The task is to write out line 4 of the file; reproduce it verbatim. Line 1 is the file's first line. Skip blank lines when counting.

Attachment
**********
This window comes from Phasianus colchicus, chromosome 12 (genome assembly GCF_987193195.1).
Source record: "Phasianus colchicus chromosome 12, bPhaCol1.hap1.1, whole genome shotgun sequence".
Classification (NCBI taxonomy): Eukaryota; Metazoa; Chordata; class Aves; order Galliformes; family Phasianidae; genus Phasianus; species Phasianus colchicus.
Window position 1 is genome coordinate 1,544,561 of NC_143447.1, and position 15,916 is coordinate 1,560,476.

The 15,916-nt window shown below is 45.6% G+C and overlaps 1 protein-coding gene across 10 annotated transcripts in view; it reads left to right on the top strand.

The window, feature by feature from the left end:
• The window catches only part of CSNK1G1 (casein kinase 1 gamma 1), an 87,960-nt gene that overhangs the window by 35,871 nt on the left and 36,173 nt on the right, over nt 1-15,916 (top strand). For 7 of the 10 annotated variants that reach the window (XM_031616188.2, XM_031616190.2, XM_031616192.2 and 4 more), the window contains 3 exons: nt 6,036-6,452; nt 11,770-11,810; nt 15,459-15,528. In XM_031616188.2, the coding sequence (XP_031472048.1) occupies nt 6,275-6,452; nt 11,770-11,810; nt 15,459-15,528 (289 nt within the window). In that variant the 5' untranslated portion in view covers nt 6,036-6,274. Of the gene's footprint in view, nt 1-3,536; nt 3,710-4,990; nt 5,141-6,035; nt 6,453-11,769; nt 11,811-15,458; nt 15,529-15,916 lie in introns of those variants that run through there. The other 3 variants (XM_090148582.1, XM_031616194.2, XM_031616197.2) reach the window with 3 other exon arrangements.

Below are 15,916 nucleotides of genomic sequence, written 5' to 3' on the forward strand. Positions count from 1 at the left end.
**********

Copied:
Window position 1 is genome coordinate 1,544,561 of NC_143447.1, and position 15,916 is coordinate 1,560,476.